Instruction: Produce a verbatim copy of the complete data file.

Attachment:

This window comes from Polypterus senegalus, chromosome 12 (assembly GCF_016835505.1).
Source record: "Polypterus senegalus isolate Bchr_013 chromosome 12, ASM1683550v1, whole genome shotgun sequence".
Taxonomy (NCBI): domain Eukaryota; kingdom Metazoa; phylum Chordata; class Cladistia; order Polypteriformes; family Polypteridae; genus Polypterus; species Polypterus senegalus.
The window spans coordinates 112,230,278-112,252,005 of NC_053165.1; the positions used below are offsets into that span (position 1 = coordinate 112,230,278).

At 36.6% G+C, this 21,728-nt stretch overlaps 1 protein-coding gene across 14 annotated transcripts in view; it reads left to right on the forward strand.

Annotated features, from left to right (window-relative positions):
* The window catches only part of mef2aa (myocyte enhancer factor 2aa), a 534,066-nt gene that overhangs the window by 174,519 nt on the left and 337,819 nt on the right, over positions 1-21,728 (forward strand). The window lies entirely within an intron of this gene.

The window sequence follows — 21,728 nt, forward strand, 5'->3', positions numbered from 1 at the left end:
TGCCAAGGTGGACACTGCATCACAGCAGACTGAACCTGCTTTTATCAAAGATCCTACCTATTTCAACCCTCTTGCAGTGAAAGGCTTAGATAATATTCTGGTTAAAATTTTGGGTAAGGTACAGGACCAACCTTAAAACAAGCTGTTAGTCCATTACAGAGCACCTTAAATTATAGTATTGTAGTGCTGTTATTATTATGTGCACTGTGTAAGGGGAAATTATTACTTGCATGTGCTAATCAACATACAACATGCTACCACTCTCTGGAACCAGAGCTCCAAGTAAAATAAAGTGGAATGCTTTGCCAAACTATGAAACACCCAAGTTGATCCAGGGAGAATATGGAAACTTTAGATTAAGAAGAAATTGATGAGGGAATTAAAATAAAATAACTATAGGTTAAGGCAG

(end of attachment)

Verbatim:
This window comes from Polypterus senegalus, chromosome 12 (assembly GCF_016835505.1).
Source record: "Polypterus senegalus isolate Bchr_013 chromosome 12, ASM1683550v1, whole genome shotgun sequence".
Taxonomy (NCBI): domain Eukaryota; kingdom Metazoa; phylum Chordata; class Cladistia; order Polypteriformes; family Polypteridae; genus Polypterus; species Polypterus senegalus.
The window spans coordinates 112,230,278-112,252,005 of NC_053165.1; the positions used below are offsets into that span (position 1 = coordinate 112,230,278).

At 36.6% G+C, this 21,728-nt stretch overlaps 1 protein-coding gene across 14 annotated transcripts in view; it reads left to right on the forward strand.

Annotated features, from left to right (window-relative positions):
* The window catches only part of mef2aa (myocyte enhancer factor 2aa), a 534,066-nt gene that overhangs the window by 174,519 nt on the left and 337,819 nt on the right, over positions 1-21,728 (forward strand). The window lies entirely within an intron of this gene.

The window sequence follows — 21,728 nt, forward strand, 5'->3', positions numbered from 1 at the left end:
TGCCAAGGTGGACACTGCATCACAGCAGACTGAACCTGCTTTTATCAAAGATCCTACCTATTTCAACCCTCTTGCAGTGAAAGGCTTAGATAATATTCTGGTTAAAATTTTGGGTAAGGTACAGGACCAACCTTAAAACAAGCTGTTAGTCCATTACAGAGCACCTTAAATTATAGTATTGTAGTGCTGTTATTATTATGTGCACTGTGTAAGGGGAAATTATTACTTGCATGTGCTAATCAACATACAACATGCTACCACTCTCTGGAACCAGAGCTCCAAGTAAAATAAAGTGGAATGCTTTGCCAAACTATGAAACACCCAAGTTGATCCAGGGAGAATATGGAAACTTTAGATTAAGAAGAAATTGATGAGGGAATTAAAATAAAATAACTATAGGTTAAGGCAG